Once you’re familiar with building a solution for a given problem, as you’re learning new languages, frameworks, libraries or whatever is your current focus, there’s no reason why you have to build something completely new when you’re learning something new. Learning to solve problems is valuable and essential, but if your current goal is to build some experience with a new framework for example, there’s no reason why you shouldn’t rebuild something you’re already familiar with.
For example, if you’ve come across any of my posts before, you’ll know I’ve been spending a huge amount of time writing code around solving and generating Sudoku puzzles. While this has been an interesting exercise in itself, the real goal was to use it as set of related problems for practicing building apps with React and AWS Lambdas.
Even for the frontend I’ve gone through a couple of variations:
The initial frontend app was React with Redux, and it’s served from a public S3 bucket here: http://react-sudoku-solver.s3-website-us-west-1.amazonaws.com/index.html . The source for this app is here: https://github.com/kevinhooke/sudoku-solver-react-app
I then redeployed it using a CloudFront distribution, with a Route53 record using my domain name, that’s here (it’s still the same app at this point) : http://sudoku-solver.kevinhooke.com/
Recently I rebuilt it using Redux instead of Flux. I don’t have that deployed anywhere yet, but the source for that app is here: https://github.com/kevinhooke/sudoku-solver-react-app-with-redux
I was planning on updating the app to download pre-generated puzzles. That part took me off on a wild goose chase, on working out how to generate puzzles and grade them with a human solver to assess their difficulty. Now I’ve got that part working, I can come back to the frontend app again.
This app, the frontend and the backed solver, generator and grader has kept me busy for month. You don’t have to build something new everytime, if you’re struggling for ideas for personal projects, it’s ok to rebuild something you’re already familiar with.
The number of free (or low cost) online tutorials for developers to learn programming today is outstanding. Never before have learning resources been so easily accessible.
My favorite type of tutorial are the interactive style where you get to work on a solution to a problem online and the site checks your result and gives you feedback. Compared to a static tutorial where you just read materials or watch a video, this additional interactive step really helps to apply your understanding at a practical level.
(NOTE: list in progress – last updated 11/03/20)
These are some of my favorite interactive learning resources:
You can read books, watch YouTubes and listen to as many podcast as you like, but the best way to learn anything new in software development is to try it out for yourself. Why? Because you’ll learn far more from the hands-on experimentation with a new tech/library/api when you try to use it that can ever be transferred as knowledge and experience from a single book/video/article/podcast. What you can learn from a single 1 hour podcast can give you a high level overview of a topic, but you can never learn as much as you will from trying it our yourself.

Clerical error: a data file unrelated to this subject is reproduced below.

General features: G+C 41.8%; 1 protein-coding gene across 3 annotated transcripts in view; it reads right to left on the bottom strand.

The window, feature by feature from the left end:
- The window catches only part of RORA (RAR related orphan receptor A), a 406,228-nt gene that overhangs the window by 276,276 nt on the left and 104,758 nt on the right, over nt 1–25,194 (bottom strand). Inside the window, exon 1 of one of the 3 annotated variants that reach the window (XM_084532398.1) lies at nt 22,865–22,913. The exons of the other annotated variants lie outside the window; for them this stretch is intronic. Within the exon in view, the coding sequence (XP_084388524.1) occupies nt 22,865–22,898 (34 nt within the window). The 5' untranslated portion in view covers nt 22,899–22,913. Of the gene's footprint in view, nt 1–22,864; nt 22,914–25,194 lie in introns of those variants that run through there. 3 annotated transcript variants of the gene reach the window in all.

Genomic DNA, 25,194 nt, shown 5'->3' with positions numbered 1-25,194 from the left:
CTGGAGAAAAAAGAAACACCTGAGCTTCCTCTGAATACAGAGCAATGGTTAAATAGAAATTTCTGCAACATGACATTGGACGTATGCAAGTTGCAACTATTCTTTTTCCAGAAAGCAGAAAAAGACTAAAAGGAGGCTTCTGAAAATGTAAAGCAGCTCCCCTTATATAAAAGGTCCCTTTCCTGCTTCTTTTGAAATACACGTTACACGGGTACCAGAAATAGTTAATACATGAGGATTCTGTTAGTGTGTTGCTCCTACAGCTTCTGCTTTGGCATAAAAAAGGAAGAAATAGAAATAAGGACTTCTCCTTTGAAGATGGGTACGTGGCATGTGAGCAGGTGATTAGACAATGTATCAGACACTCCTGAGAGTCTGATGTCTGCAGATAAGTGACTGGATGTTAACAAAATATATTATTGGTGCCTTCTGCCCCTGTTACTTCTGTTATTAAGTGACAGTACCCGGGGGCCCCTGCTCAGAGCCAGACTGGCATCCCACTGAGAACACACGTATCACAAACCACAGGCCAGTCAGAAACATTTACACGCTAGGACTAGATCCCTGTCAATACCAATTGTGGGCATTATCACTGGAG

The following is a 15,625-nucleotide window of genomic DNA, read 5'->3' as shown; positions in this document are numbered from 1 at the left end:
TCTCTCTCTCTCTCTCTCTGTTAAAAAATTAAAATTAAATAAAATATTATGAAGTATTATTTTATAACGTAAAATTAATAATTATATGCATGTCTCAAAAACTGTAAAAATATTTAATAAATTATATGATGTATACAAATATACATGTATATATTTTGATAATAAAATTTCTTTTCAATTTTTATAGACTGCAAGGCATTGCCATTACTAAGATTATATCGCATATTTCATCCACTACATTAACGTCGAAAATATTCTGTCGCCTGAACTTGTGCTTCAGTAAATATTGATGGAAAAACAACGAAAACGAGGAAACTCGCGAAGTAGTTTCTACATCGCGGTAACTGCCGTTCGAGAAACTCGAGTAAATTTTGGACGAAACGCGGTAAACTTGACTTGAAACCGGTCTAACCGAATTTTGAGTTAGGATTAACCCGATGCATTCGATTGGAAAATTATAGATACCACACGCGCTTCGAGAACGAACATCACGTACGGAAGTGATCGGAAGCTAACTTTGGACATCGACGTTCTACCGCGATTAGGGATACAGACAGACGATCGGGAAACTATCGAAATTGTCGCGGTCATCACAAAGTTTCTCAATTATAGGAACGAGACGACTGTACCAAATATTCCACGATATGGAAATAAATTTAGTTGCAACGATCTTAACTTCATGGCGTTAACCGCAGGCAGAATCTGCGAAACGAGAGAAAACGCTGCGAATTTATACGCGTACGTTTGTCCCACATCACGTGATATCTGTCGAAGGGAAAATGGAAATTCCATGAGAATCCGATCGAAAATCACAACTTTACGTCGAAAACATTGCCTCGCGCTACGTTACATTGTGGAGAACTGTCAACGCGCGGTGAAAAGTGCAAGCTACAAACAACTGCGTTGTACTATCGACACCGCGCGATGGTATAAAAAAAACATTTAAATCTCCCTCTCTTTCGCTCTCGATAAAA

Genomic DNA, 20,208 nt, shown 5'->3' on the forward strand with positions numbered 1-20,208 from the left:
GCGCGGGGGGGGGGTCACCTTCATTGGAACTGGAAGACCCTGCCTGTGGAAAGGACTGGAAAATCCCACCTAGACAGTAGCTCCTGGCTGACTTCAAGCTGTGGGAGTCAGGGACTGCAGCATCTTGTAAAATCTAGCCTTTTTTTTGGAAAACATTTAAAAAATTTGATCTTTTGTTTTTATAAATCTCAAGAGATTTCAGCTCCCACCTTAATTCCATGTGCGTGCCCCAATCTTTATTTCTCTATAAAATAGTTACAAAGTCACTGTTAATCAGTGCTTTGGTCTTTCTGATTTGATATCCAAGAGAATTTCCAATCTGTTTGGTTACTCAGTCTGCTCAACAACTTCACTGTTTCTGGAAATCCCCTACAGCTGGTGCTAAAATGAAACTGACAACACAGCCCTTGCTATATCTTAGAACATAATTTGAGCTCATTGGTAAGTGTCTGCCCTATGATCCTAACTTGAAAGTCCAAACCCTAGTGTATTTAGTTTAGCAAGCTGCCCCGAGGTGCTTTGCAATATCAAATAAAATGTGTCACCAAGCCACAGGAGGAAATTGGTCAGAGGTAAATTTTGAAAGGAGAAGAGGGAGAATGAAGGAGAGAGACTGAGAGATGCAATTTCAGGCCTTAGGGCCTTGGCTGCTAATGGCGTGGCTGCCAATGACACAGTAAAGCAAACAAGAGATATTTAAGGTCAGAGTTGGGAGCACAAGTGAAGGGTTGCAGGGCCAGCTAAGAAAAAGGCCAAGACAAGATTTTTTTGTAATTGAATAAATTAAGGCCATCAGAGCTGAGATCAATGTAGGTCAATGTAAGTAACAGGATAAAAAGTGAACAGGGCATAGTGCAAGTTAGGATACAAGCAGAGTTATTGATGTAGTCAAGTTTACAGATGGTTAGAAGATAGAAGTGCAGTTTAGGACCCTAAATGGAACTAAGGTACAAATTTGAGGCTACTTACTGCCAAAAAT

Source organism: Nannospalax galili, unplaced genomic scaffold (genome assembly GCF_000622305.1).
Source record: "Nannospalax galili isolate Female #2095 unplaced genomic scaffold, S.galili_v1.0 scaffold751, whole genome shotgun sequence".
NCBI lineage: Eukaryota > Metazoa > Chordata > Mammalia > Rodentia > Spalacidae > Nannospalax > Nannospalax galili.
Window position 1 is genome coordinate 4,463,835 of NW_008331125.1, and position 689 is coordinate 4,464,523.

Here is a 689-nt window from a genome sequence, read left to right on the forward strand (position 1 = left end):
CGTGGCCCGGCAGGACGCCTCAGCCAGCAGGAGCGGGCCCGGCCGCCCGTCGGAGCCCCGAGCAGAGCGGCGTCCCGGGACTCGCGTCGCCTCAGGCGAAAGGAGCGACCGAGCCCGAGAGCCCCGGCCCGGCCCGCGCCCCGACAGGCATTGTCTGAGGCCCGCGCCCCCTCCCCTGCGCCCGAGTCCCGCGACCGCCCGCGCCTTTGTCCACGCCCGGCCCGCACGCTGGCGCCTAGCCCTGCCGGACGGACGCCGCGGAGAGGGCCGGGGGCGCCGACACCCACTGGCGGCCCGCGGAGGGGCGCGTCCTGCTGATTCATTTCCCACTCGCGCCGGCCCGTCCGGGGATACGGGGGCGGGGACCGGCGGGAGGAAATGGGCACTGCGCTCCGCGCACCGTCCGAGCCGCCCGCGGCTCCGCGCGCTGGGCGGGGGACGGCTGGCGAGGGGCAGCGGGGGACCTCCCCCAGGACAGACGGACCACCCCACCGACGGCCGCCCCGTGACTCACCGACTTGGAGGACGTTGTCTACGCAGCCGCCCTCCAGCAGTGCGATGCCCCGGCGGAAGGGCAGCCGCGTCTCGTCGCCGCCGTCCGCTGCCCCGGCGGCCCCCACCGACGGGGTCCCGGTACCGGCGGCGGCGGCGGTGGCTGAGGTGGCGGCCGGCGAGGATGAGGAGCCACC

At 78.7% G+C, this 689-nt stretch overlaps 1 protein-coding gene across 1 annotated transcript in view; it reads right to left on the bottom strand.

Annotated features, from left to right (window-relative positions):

Part of the learning experience is working out how to solve the problems you run into. The ‘huh, it never said that in the manual’ experience. Once you’ve worked through the unexpected issues along the way, you’ll have built a much deeper understanding of what it actually takes to use a new technology. It’s where the rubber meets the road that counts.
I’m often asked ‘how do I learn [insert something new here]?’, or ‘what approach do you use for learning something new?’. You can learn many ways, we all have different styles of learning so you should experiment to find out what works for you
In software development, learning by doing should never be ignored as a useful technique. It’s one thing to learn something at a high level by listening to a podcast, reading something online or in a book, but the next step if you really want to learn the ins and outs is to do it yourself.
Here’s an example of why this approach is valuable. You overhear a guy talking about how a machine is turned on: ‘to turn on the machine you press this button’. Some time later someone else asks you how to turn on the machines, and remembering the conversation earlier, ‘you press this button here’ – the other guy presses it, and nothing happens. Huh, what went wrong?
If you’d tried to turn on the machine yourself earlier you would have found out, probably by trial and error, that there’s a key and it needs to be turned to the ‘on’ position before you press the button. There’s no way you would have learned this just by the earlier conversation, but if you’d tried to turn on the machine yourself, if the key was in the ‘off’ position then the button wouldn’t have worked and so you would have started to investigate further, get the manual, or go and find the other guy and ask some questions.
This is rather contrived example to make a point, and how much detail you need or want to know about any given topic of course varies. However, in software development, I don’t think anyone would argue that you don’t learn to program by reading a book; you learn by doing, you learn by writing code. Go write some code, you might learn something.